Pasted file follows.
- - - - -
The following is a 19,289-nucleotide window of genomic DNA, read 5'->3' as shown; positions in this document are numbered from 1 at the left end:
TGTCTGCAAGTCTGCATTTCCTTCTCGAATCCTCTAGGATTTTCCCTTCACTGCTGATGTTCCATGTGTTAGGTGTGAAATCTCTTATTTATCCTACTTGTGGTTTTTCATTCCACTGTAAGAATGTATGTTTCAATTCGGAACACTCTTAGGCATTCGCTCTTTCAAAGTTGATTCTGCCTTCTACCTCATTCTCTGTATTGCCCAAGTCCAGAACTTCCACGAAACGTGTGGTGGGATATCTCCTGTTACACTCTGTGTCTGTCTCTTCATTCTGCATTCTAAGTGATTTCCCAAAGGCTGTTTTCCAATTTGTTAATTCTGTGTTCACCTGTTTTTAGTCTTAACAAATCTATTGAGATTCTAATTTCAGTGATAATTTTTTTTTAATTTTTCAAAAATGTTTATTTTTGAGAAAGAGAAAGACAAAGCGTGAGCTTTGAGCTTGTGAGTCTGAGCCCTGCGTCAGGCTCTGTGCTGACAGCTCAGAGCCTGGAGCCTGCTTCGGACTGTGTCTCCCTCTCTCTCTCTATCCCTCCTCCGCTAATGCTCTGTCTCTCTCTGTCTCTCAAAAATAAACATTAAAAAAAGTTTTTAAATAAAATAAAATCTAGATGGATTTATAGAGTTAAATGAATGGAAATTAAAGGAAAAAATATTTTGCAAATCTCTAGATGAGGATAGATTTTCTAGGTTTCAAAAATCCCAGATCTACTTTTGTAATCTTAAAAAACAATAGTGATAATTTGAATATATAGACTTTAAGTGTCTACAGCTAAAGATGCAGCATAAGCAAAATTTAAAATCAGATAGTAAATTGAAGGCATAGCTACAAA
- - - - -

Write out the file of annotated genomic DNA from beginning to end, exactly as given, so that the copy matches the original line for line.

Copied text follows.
The following is a 19,289-nucleotide window of genomic DNA, read 5'->3' as shown; positions in this document are numbered from 1 at the left end:
TGTCTGCAAGTCTGCATTTCCTTCTCGAATCCTCTAGGATTTTCCCTTCACTGCTGATGTTCCATGTGTTAGGTGTGAAATCTCTTATTTATCCTACTTGTGGTTTTTCATTCCACTGTAAGAATGTATGTTTCAATTCGGAACACTCTTAGGCATTCGCTCTTTCAAAGTTGATTCTGCCTTCTACCTCATTCTCTGTATTGCCCAAGTCCAGAACTTCCACGAAACGTGTGGTGGGATATCTCCTGTTACACTCTGTGTCTGTCTCTTCATTCTGCATTCTAAGTGATTTCCCAAAGGCTGTTTTCCAATTTGTTAATTCTGTGTTCACCTGTTTTTAGTCTTAACAAATCTATTGAGATTCTAATTTCAGTGATAATTTTTTTTTAATTTTTCAAAAATGTTTATTTTTGAGAAAGAGAAAGACAAAGCGTGAGCTTTGAGCTTGTGAGTCTGAGCCCTGCGTCAGGCTCTGTGCTGACAGCTCAGAGCCTGGAGCCTGCTTCGGACTGTGTCTCCCTCTCTCTCTCTATCCCTCCTCCGCTAATGCTCTGTCTCTCTCTGTCTCTCAAAAATAAACATTAAAAAAAGTTTTTAAATAAAATAAAATCTAGATGGATTTATAGAGTTAAATGAATGGAAATTAAAGGAAAAAATATTTTGCAAATCTCTAGATGAGGATAGATTTTCTAGGTTTCAAAAATCCCAGATCTACTTTTGTAATCTTAAAAAACAATAGTGATAATTTGAATATATAGACTTTAAGTGTCTACAGCTAAAGATGCAGCATAAGCAAAATTTAAAATCAGATAGTAAATTGAAGGCATAGCTACAAA